Bill banning sanctuary policies advances

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Rep. John Blanton, R-Salyersville, (left) and Sen. Danny Carroll, R-Paducah, explaining an amended version of Senate Bill 1, titled the Federal Immigration Cooperation Act of 2020.

FRANKFORT, KY – An amended version of the Federal Immigration Cooperation Act of 2020 advanced out of a state Senate committee on Thursday, January 30, 2020.

The legislation would prohibit law enforcement officials and other public officials from enforcing any sanctuary policy, a term applied to jurisdictions that limit cooperation with federal immigration authorities. The measure is designated Senate Bill 1, an assignment reserved each year for bills deemed a priority of the Senate majority’s leadership.

“The question is, ‘Are we going to enforce the laws of this country and our commonwealth or are we going to ignore them?’” said Sen. Danny Carroll, R-Paducah, while presenting SB 1 to the Senate Judiciary Committee. “We owe it to our people to ensure the safety of our people. We must enforce federal law. We must have cooperation between state, federal and local officials. That is what this bill is about.”

He called SB1 a preemptive measure.

“We don’t have cities that have been declared sanctuary cities by the federal government but ... we are heading that way,” said Carroll, a former police officer. “This bill sends a mandate that we are going to follow the law; we are going to cooperate with federal officials.”

SB 1 would also require law enforcement and other public agencies to use their best efforts, considering available resources, to support the enforcement of federal immigration law. Carroll said the amended version of the bill expanded exemptions from local school districts to rape crisis centers, domestic violence centers and other groups that provide social services.

Sen. Phillip Wheeler, R-Pikeville, said he liked the exemptions.

“I want to commend the drafters for the fine work they have put into this bill,” he said. “I like the fact that there is an exemption put in here ... to show the humane component.

“We need to get the bad actors out, but we need to show compassion and protect the victims. I think the way this bill is narrowly drafted does that in a really outstanding way.”

Sen. Robin L. Webb, D-Grayson, who cast a “pass” vote on SB 1, questioned the effectiveness of a provision that would prohibit racial profiling. She expressed concerns SB 1 would stir more fear among immigrants.

“I’ve got some problems with this bill,” Webb said. “I hope we can get a remedy. If we want to address sanctuary cities, that is one thing, but this bill goes far beyond that.”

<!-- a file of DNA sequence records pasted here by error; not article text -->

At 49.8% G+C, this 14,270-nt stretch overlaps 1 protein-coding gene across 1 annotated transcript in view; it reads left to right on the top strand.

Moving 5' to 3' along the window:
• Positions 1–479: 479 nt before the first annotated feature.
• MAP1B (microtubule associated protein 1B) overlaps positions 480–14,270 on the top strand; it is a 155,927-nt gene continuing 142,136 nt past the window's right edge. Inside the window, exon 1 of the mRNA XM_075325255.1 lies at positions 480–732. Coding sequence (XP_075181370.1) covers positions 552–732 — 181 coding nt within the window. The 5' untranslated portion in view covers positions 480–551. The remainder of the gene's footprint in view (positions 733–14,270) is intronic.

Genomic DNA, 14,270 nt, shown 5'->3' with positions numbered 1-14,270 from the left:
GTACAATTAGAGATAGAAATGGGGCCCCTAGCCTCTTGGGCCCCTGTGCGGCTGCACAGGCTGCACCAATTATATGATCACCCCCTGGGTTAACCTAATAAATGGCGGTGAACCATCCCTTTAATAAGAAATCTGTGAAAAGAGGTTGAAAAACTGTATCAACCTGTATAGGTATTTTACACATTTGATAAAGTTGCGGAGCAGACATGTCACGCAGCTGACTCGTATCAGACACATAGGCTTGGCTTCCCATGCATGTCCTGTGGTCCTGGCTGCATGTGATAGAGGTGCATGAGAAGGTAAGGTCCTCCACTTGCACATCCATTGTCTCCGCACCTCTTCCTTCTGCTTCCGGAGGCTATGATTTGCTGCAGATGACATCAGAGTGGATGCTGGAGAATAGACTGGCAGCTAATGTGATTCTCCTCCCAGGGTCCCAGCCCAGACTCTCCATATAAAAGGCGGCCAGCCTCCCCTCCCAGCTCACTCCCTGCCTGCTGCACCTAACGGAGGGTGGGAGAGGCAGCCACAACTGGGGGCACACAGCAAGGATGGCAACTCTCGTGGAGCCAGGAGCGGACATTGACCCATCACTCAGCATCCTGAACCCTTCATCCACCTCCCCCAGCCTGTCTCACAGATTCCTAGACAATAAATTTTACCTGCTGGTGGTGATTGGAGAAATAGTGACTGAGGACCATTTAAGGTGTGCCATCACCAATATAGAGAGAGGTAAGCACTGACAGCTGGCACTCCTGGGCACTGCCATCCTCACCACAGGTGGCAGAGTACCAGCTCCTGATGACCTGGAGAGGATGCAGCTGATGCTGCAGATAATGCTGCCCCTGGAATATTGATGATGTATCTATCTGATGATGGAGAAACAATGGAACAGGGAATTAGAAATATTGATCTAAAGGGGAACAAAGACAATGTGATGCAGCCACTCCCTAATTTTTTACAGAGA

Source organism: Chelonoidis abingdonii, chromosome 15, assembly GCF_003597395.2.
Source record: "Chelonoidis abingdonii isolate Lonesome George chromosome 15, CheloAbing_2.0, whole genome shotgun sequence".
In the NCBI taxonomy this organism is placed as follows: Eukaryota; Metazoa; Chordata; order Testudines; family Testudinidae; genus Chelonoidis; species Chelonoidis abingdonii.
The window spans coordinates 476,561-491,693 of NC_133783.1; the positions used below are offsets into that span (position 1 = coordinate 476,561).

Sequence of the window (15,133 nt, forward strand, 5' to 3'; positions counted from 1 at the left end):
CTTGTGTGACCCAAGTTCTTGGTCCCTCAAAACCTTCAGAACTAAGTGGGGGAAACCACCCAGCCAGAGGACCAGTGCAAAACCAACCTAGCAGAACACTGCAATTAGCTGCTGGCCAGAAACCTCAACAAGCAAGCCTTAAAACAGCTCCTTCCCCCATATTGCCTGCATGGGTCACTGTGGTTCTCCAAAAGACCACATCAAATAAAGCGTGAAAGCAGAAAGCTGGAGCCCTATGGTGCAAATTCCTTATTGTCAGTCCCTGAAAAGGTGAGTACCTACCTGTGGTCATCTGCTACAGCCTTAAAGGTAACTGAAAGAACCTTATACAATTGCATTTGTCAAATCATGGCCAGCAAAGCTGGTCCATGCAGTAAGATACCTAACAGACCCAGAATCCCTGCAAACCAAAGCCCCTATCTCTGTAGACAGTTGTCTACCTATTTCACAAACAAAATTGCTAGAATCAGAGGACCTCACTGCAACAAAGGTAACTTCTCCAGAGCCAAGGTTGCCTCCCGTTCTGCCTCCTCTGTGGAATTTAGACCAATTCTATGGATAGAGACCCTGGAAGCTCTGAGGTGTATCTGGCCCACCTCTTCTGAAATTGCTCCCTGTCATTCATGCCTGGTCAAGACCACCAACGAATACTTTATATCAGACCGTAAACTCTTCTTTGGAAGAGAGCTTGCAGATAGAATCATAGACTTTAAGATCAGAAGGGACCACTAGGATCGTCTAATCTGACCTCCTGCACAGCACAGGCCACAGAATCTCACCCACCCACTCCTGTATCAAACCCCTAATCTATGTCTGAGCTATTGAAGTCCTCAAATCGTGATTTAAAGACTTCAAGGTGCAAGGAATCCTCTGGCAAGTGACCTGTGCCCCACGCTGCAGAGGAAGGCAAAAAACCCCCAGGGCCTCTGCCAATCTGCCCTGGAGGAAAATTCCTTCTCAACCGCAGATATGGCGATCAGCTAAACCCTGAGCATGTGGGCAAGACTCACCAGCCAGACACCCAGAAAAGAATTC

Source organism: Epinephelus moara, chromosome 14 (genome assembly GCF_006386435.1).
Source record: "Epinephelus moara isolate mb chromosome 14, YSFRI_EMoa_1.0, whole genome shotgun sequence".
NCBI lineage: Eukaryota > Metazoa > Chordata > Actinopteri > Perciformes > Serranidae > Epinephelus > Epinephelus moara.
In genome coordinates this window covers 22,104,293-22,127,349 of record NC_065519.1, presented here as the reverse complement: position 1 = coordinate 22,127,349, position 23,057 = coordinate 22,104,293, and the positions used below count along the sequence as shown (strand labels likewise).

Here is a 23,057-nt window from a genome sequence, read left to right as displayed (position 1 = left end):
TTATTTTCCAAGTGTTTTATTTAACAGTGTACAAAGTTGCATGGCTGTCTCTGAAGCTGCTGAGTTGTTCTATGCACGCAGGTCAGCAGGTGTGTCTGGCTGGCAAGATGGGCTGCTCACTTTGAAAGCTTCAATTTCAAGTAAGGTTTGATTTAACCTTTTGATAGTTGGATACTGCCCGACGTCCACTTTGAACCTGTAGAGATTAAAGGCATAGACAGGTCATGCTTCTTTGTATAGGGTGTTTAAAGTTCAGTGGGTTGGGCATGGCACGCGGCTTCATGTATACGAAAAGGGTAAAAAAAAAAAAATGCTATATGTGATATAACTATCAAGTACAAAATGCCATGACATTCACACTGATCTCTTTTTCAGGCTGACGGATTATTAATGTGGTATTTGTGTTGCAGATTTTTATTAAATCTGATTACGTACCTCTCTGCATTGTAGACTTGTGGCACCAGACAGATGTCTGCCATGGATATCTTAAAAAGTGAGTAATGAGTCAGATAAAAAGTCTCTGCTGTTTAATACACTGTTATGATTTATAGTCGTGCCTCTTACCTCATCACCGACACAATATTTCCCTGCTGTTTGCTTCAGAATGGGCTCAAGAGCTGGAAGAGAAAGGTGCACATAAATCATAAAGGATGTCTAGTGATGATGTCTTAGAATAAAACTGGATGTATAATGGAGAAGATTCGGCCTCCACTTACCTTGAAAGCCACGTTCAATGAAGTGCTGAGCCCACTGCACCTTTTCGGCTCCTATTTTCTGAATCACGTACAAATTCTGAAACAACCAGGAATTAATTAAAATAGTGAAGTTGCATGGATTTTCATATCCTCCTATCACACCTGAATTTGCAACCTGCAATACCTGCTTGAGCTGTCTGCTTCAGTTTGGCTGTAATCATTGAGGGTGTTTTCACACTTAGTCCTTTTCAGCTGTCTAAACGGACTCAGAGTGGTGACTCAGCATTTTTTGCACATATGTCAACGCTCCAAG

In response to concerns about certain provisions of SB 1, Carroll said the measure just reaffirms what’s already the law of the land.

“It is not the intent ... to prevent any person here illegally from requesting or getting the help they need,” Carroll said in reference to concerns SB 1 would discourage undocumented migrants from, among other things, reporting crimes perpetrated against them. He added that another provision would carve out protections for undocumented migrants who are victims or witnesses to crimes.

Rep. John Blanton, R-Salyersville, said he strongly supported SB 1 as a former law enforcement official.

“This does not change the way we are doing business in Kentucky today,” he said. “If this bill passes ... there isn’t going to be a run on going out and arresting someone in this state who is here illegally.”

Blanton said SB 1 simply states that sanctuary policies cannot be implemented in the future.

“Rest assured, this is a bill about law enforcement and protecting the cooperation between federal, state and local officials,” he said. “If we set the precedence not to allow that, what is next? Do we tell our law enforcement they can’t participate with the DEA or the FBI or the U.S. marshals’ service? Where does it end?”

Sen. Stephen West, R-Paris, also spoke in support of SB 1.

“If we are going to start not cooperating with federal law in this issue then where does it end?” he said.

Sen. Whitney Westerfield, R-Crofton, concurred with West.

“I think it is a slippery slope,” Westerfield said of not complying with federal immigration laws. “I’m not saying it is not complex. It is, but I think it sets a dangerous precedent.”

SB 1 now goes to the full Senate for further consideration.



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